Retirees learn Spanish in Costa Rica
Tico folk dance on campus
Learning Spanish the fun way...
A pleasant exchange in Spanish class
Enjoying a 'baile típico'
Sunset from the lodge

Spanish for Retirees

By Frank MacMurray

Gray panthers, you may have retired from work. But would you like to retire from winter as well? You could throw your snow shovel away and stuff your parka and mittens back in the closet. You have nothing to lose but your chains. Why not hunt for your shorts and bathing suit and go where they never heard of antifreeze?

What's that you say? You're not made out of mondy? The Nassau Hilton or the Acapulco Marriott may be alright for millionaires, but a month there at poolside would put a bad dent in the budget"

Here's a solution. Go back in time to the carefree but modest life of a student! Mornings you could study Spanish with a tutor. Afternoons you could admire the orange flowers of the poro or the yellow blossoms of the corteza amarilla trees and catch the songs of the birds on their branches. Or you could try out your newly acquired tongue with bargaining at the local market over guavas and guanabanas and a basket to put them in.

Every February for the last five years, I have left the Washington DC area in what Miami headlines like to call "winter's icy grip". I go back to college, so to speak, in Costa Rica on the campus of a school run by former Peace Corps language teachers. There I explain in halting Spanish what I did yesterday to Martha, a soft-spoken professor of around fifty. She gently corrects my errors and uses blackboard explanations to improve my tenses and genders. The class hours fly by, especially with a midmorning break for coffee and fresh pineapple and comparing notes with colleagues.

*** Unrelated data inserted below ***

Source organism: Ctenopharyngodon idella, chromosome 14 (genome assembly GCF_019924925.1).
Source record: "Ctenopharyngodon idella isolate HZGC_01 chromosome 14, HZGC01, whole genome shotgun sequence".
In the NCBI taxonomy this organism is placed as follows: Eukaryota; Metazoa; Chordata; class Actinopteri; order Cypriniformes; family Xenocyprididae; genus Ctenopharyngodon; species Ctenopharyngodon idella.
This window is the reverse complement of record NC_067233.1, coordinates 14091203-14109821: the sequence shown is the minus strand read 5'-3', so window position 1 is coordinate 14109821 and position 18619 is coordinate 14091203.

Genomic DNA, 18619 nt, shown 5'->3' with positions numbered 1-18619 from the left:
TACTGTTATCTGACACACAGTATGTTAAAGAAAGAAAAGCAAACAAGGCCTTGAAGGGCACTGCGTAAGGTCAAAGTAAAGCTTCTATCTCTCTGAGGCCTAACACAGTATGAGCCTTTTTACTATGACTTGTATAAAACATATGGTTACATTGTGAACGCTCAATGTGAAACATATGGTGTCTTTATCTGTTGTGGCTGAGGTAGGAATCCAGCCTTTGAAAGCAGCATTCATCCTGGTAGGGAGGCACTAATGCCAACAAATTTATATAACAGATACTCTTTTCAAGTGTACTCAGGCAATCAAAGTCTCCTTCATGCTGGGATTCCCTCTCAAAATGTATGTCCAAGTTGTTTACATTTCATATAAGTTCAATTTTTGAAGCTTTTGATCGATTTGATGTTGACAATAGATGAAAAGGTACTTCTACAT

After lunch, I may do my homework at the pool, punctuating now and then by sidestroking a few lazy laps or by taking time to gaze out over the sweep of the Central Valley to the volcanoes that sleep in the far distance. Or I may decide to hop a free ride to the little village of Santa Ana, ten minutes away. Often, however, for the exercise, I will hike with classmates up over the forested hill behind the administration building and down a country land that leads to Santa Ana from above. Once there, we buy ballpoints or notebooks, check e-mail at the Internet Café, and exchange greetings with fellow students who board with families in the town. We end up with successful efforts at communicating in thirsty Spanish with the proprietors of Coco's Bar.